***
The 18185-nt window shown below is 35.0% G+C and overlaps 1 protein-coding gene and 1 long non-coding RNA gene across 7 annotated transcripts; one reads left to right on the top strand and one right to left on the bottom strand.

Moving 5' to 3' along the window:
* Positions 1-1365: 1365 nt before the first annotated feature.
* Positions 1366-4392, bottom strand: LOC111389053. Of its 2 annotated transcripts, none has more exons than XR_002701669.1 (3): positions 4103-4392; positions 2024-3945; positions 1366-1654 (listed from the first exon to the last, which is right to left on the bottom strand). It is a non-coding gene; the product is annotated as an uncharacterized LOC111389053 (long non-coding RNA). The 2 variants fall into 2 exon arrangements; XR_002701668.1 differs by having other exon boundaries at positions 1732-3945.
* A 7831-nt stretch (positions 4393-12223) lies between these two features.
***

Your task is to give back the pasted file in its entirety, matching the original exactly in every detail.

The 18185-nt window shown below is 35.0% G+C and overlaps 1 protein-coding gene and 1 long non-coding RNA gene across 7 annotated transcripts; one reads left to right on the top strand and one right to left on the bottom strand.

Moving 5' to 3' along the window:
* Positions 1-1365: 1365 nt before the first annotated feature.
* Positions 1366-4392, bottom strand: LOC111389053. Of its 2 annotated transcripts, none has more exons than XR_002701669.1 (3): positions 4103-4392; positions 2024-3945; positions 1366-1654 (listed from the first exon to the last, which is right to left on the bottom strand). It is a non-coding gene; the product is annotated as an uncharacterized LOC111389053 (long non-coding RNA). The 2 variants fall into 2 exon arrangements; XR_002701668.1 differs by having other exon boundaries at positions 1732-3945.
* A 7831-nt stretch (positions 4393-12223) lies between these two features.